Since its début in 1978, UAlbany’s radio station, WCDB (90.9 FM) – and its AM predecessor, WSUA – have afforded students opportunities for fun and creativity while preparing them for the business world. Here, three alumni reflect on their days in college radio and offer some insights into how the experience allowed them to segue into fascinating careers both within and outside the music industry.
“I had always loved music, even as a young kid,” Holly Schomann says. “My older brother gave me his old portable record player and some of his old 45s for my birthday one year. Mind you, none of these 45s, which included ‘Smoking in the Boy’s Room’ by Brownsville Station and ‘Bad, Bad Leroy Brown’ by Jim Croce, were appropriate for a 6-year-old girl.”
In high school, she worked at a veterinarian’s office and planned to major in biology at college to prepare for veterinary school. Schomann reconsidered when “I realized that college would expose me to a focus or career that I hadn’t yet contemplated. Working at WCDB changed my mind. That was my ‘Aha’ moment.”
An “epiphany” regarding her career path occurred when Schomann recognized “that I could work in radio and always be around music. In that sense, WCDB is the reason why I worked in the music industry,” observes Schomann, who began her career at Viacom after earning a bachelor’s in psychology. She went on to hold executive positions in talent, music, and label relations at MTV, Warner Bros., SiriusXm, and Vevo.
At WCDB, Schomann was an overnight DJ. Two hours a week, “I played a lot of industrial bands, like Front 242, NIN, and Cabaret Voltaire, but also more straightforward indie rock, like the Pixies, Jane’s Addiction, Buffalo Tom, REM, and Siouxsie and the Banshees. I really loved discovering new music and working to help make the station run. I spent all my time there; I would go in between classes and eat lunch there, just to spend time with friends and listen to music. I was a part of WCDB all four of my years at UAlbany.”
Schomann recalls “trying to stay awake between my shift’s end and classes. There was a two- or three-hour gap, which wasn’t really enough time to sleep, but long enough to go back to the dorm, shower, and change. After I got ready, I would leave my door open so, in case I fell asleep, one of my hallmates would see me and wake me up to get to class.”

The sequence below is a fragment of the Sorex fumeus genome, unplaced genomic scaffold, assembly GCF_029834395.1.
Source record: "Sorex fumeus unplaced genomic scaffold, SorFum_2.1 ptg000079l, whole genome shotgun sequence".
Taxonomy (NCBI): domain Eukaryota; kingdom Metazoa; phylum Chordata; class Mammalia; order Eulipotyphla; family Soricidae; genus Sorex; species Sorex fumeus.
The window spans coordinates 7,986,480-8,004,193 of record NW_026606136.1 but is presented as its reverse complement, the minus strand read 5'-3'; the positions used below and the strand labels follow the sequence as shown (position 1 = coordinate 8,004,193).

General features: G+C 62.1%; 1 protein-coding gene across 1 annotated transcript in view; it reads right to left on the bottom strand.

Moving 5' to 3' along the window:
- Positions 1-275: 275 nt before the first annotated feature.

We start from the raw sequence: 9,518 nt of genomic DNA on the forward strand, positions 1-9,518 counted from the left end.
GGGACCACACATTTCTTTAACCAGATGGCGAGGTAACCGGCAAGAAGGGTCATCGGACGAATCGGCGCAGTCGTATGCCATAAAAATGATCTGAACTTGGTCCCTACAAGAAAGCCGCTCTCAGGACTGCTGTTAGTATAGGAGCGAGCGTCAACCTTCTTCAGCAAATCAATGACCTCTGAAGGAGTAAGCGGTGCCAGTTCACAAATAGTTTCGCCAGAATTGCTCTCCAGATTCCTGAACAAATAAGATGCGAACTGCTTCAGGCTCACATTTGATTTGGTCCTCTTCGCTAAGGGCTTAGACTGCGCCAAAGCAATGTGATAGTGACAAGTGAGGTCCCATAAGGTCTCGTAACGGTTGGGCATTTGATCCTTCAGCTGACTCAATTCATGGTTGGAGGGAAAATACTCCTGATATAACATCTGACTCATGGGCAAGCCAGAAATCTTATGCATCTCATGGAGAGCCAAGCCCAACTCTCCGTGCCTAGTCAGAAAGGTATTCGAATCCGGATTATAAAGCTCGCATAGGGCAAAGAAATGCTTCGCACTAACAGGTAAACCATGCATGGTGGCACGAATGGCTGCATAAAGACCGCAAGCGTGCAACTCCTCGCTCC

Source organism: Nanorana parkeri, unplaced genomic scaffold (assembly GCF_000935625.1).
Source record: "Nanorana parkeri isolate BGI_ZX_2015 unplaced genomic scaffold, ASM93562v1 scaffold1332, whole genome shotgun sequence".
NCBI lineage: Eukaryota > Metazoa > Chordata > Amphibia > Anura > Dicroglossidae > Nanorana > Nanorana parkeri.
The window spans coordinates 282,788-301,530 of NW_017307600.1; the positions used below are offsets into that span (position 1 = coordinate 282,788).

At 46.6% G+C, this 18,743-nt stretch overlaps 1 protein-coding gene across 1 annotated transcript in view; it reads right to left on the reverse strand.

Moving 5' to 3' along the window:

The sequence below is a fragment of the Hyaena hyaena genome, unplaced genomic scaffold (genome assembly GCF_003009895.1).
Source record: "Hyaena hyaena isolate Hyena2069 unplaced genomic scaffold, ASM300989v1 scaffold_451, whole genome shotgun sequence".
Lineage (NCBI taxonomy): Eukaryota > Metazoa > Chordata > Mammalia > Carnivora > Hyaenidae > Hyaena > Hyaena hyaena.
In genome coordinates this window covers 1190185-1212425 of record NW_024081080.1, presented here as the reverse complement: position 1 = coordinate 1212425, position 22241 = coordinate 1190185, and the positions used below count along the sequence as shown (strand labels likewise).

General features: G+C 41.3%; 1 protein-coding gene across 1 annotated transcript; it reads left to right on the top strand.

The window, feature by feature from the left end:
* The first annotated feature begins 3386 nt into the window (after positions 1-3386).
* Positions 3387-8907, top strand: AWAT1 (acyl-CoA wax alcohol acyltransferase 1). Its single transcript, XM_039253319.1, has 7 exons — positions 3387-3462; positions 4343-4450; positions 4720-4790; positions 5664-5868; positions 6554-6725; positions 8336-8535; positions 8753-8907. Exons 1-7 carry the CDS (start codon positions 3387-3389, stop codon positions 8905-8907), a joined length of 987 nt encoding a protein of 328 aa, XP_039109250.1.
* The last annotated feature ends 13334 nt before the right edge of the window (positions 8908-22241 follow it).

Later, as program director, Schomann was responsible for “creating the on-air schedule, covering any shifts DJs couldn’t make, clearing promos, and making sure that the DJs got the keys to go in and out of the Campus Center.” This experience laid the basis for most of my career, which focused on music programming. It prepared me for working in the real world and helped me get a job at the local commercial station, WPYX (PYX 106), my senior year,” notes Schomann, now senior vice president and delivery manager for Citi’s Chief Data Office in New York City.
The program-director’s position also built Schomann’s résumé – and prepared her well for a career spent “working with people to deliver an end goal.” She explains: “Whether it was organizing a schedule of DJs at WCDB; working with record labels and bands to create unique brand-enhancing content on MTV, SiriusXm, or Vevo; or organizing a development team to produce an application at Citi, the ability to problem solve and produce a deliverable has been consistent.”
“Throughout my 15 or so years in the music industry,” she adds, “I had the chance to work with many of my early idols, including U2; REM; Perry Farrell from Jane’s Addiction; Beastie Boys; Blur; Chris Cornell from Soundgarden; and Nick Cave, just to name a few.”
Schomann has many fond memories of WCDB. They include the “very cool day” that “the Disposable Heroes of Hiphoprisy (Michael Franti) performed in our main studio and improvised, using a garbage can or a bucket as a drum.”
She’s also kept a tangible souvenir of her college-radio years: “I still have my WCDB mug!”